Xebec

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Xebec
Lateen rigging fig 6.png
A xebec with three lateens and oars
Type Sailing vessel
Place of origin Probably Algeria[1][2]
Service history
In service 16th to mid-19th century
Used by Mainly MENA states
Sometimes used in Europe
Specifications
Weight 100-200 tons, in some cases up to 600
Crew 90 to 400

A xebec (/ˈzbɛk/ or /zˈbɛk/), also spelled zebec, was a Mediterranean sailing ship that was used mostly for trading. Xebecs had a long overhanging bowsprit and aft-set mizzen mast. The term can also refer to a small, fast vessel of the sixteenth to nineteenth centuries, used almost exclusively in the Mediterranean Sea.

Description

Xebecs were ships similar to galleys primarily used by Barbary pirates, which have both lateen sails and oars for propulsion. Early xebecs had two masts while later ships had three. Xebecs featured a distinctive hull with pronounced overhanging bow and stern,[3] and rarely displaced more than 200 tons, making them slightly smaller and with slightly fewer guns than frigates of the period.

Use by Barbary corsairs

These ships were easy to produce and were cheap, and thus nearly every corsair captain (Raïs) had at least 1 xebec in his fleet. They could be of varying sizes. Some ships had only 3 guns[4] while others had up to 40.[5] Most xebecs had around 20-30 cannons, typically heavy swivel guns.[6][7]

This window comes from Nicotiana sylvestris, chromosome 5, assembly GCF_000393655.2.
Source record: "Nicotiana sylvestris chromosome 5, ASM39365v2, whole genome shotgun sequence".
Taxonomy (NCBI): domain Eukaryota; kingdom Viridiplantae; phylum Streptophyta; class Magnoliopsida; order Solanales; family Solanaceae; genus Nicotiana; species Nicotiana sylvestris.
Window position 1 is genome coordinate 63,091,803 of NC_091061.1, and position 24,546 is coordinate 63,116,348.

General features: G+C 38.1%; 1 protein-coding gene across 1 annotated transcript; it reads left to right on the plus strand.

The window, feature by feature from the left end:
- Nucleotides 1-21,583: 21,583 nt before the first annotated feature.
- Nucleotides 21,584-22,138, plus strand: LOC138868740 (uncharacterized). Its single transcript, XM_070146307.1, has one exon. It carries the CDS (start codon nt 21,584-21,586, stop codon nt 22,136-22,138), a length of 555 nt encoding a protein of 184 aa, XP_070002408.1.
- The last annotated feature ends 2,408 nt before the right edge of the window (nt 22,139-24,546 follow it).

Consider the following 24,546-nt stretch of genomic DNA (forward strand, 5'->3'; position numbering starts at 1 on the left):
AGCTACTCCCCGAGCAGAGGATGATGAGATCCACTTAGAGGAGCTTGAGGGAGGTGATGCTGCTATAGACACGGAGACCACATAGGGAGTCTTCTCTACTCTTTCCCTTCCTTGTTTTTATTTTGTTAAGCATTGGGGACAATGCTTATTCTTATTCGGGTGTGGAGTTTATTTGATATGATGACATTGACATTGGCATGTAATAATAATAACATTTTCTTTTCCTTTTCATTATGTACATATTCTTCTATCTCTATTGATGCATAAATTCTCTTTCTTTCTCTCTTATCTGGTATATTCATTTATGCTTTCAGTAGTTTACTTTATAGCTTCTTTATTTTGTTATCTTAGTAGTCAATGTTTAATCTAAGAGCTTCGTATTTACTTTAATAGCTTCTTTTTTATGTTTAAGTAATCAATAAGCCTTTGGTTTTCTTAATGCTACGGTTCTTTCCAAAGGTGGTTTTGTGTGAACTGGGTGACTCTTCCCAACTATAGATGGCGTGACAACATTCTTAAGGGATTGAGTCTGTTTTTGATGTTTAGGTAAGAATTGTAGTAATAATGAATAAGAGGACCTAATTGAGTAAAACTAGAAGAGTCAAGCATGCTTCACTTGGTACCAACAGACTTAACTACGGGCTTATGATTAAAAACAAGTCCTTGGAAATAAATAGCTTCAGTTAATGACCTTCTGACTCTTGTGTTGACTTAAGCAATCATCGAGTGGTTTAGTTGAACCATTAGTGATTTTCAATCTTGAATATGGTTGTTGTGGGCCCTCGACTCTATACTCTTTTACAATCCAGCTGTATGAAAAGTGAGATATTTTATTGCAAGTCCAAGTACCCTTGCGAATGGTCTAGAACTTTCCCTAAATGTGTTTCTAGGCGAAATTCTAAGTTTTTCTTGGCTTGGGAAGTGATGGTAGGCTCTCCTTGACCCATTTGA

After the 18th century, galleys became increasingly outdated and xebecs became the preferred ships of Barbary pirates[8] thanks to their heavy and effective use of wind power, reduced need for slaves to row, ability to carry more cannons than a galley, and overall cheapness, speed[9], and maneuverability[10].

Xebecs were generally faster than contemporary ship types until the introduction of steamships.

Corsairs built their xebecs with a narrow floor to achieve a higher speed than their victims, but with a considerable beam in order to enable them to carry an extensive sail-plan. The lateen rig of the xebec allowed the ship to sail close hauled to the wind, often giving it an advantage in pursuit or escape. The use of oars or sweeps allowed the xebec to approach vessels who were becalmed. When used as corsairs, the xebecs carried a crew of between 90[4] to 400 men.

The use of square rig among pirates was initially rare, although after the 1750s a mix between lateen and square rigs became much more widespread.[10]

Use by European powers

Some victorious xebecs of the Spanish Navy, about 1770 (see Antonio Barceló campaigns... in the Spanish version of the page of Wikipedia):

  • Andaluz, 30 guns (4 × 8-pounders)
  • Africa, 18 guns (4-pounders)
  • Atrevido, 20 guns
  • Aventurero, 30 guns (3 × 8-pounders)
  • Murciano, 16 guns, 4 pedreros (light swivel guns)
  • San Antonio

Notable xebecs of the French Navy include four launched in 1750:

  • Ruse, 160 tons, 18 guns
  • Serpent, 160 tons burthen, 18 guns
  • Requin, 260 tons burthen, 24 guns
  • Indiscret, 260 tons burthen, 24 guns
Sail plan for a polacre-xebec

In the eighteenth and early nineteenth centuries, a large polacre-xebec carried a square rig on the foremast, lateen sails on the other masts, a bowsprit, and two headsails. The square sail distinguished this form of a xebec from that of a felucca which is equipped solely with lateen sails. The last of the xebecs in use by European navies were fully square-rigged and were termed xebec-frigates.